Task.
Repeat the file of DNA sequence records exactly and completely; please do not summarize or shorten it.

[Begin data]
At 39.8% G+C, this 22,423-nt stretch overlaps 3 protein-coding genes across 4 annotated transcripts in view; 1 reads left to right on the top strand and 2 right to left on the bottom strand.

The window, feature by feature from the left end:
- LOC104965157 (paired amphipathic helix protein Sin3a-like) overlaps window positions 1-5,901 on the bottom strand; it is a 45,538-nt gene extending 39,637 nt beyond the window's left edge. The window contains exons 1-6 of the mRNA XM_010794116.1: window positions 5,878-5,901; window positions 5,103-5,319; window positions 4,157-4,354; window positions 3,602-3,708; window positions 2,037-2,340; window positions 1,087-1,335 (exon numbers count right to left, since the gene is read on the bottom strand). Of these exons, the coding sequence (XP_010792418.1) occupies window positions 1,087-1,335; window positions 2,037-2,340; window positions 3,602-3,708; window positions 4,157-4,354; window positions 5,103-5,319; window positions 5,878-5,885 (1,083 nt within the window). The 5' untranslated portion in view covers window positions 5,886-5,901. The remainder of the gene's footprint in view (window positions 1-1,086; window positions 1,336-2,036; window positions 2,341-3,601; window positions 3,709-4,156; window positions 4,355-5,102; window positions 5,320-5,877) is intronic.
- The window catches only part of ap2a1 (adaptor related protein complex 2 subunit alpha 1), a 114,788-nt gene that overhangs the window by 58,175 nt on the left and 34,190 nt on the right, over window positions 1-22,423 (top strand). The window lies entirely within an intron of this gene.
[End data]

At 39.8% G+C, this 22,423-nt stretch overlaps 3 protein-coding genes across 4 annotated transcripts in view; 1 reads left to right on the top strand and 2 right to left on the bottom strand.

The window, feature by feature from the left end:
- LOC104965157 (paired amphipathic helix protein Sin3a-like) overlaps window positions 1-5,901 on the bottom strand; it is a 45,538-nt gene extending 39,637 nt beyond the window's left edge. The window contains exons 1-6 of the mRNA XM_010794116.1: window positions 5,878-5,901; window positions 5,103-5,319; window positions 4,157-4,354; window positions 3,602-3,708; window positions 2,037-2,340; window positions 1,087-1,335 (exon numbers count right to left, since the gene is read on the bottom strand). Of these exons, the coding sequence (XP_010792418.1) occupies window positions 1,087-1,335; window positions 2,037-2,340; window positions 3,602-3,708; window positions 4,157-4,354; window positions 5,103-5,319; window positions 5,878-5,885 (1,083 nt within the window). The 5' untranslated portion in view covers window positions 5,886-5,901. The remainder of the gene's footprint in view (window positions 1-1,086; window positions 1,336-2,036; window positions 2,341-3,601; window positions 3,709-4,156; window positions 4,355-5,102; window positions 5,320-5,877) is intronic.
- The window catches only part of ap2a1 (adaptor related protein complex 2 subunit alpha 1), a 114,788-nt gene that overhangs the window by 58,175 nt on the left and 34,190 nt on the right, over window positions 1-22,423 (top strand). The window lies entirely within an intron of this gene.